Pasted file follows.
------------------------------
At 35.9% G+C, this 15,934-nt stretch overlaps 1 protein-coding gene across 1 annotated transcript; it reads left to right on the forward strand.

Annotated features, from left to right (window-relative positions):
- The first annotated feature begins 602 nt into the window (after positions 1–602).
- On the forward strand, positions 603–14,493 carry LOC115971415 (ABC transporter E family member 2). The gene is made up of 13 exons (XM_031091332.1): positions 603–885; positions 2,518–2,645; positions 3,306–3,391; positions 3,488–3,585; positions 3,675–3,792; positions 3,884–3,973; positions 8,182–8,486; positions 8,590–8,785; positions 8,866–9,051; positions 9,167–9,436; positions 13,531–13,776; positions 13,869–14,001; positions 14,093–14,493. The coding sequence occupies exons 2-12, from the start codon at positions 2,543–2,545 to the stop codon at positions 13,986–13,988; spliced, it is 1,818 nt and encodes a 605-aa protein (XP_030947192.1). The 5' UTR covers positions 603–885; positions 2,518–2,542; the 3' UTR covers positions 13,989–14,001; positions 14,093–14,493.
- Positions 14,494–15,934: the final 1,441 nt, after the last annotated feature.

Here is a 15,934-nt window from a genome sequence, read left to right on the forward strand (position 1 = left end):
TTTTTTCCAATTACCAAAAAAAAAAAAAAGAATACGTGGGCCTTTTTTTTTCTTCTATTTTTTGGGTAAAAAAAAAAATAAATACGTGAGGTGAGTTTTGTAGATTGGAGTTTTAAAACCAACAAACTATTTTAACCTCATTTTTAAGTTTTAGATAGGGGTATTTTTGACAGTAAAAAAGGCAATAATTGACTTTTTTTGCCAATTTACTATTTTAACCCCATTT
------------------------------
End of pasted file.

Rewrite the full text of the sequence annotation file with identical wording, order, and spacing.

At 35.9% G+C, this 15,934-nt stretch overlaps 1 protein-coding gene across 1 annotated transcript; it reads left to right on the forward strand.

Annotated features, from left to right (window-relative positions):
- The first annotated feature begins 602 nt into the window (after positions 1–602).
- On the forward strand, positions 603–14,493 carry LOC115971415 (ABC transporter E family member 2). The gene is made up of 13 exons (XM_031091332.1): positions 603–885; positions 2,518–2,645; positions 3,306–3,391; positions 3,488–3,585; positions 3,675–3,792; positions 3,884–3,973; positions 8,182–8,486; positions 8,590–8,785; positions 8,866–9,051; positions 9,167–9,436; positions 13,531–13,776; positions 13,869–14,001; positions 14,093–14,493. The coding sequence occupies exons 2-12, from the start codon at positions 2,543–2,545 to the stop codon at positions 13,986–13,988; spliced, it is 1,818 nt and encodes a 605-aa protein (XP_030947192.1). The 5' UTR covers positions 603–885; positions 2,518–2,542; the 3' UTR covers positions 13,989–14,001; positions 14,093–14,493.
- Positions 14,494–15,934: the final 1,441 nt, after the last annotated feature.

Here is a 15,934-nt window from a genome sequence, read left to right on the forward strand (position 1 = left end):
TTTTTTCCAATTACCAAAAAAAAAAAAAAGAATACGTGGGCCTTTTTTTTTCTTCTATTTTTTGGGTAAAAAAAAAAATAAATACGTGAGGTGAGTTTTGTAGATTGGAGTTTTAAAACCAACAAACTATTTTAACCTCATTTTTAAGTTTTAGATAGGGGTATTTTTGACAGTAAAAAAGGCAATAATTGACTTTTTTTGCCAATTTACTATTTTAACCCCATTT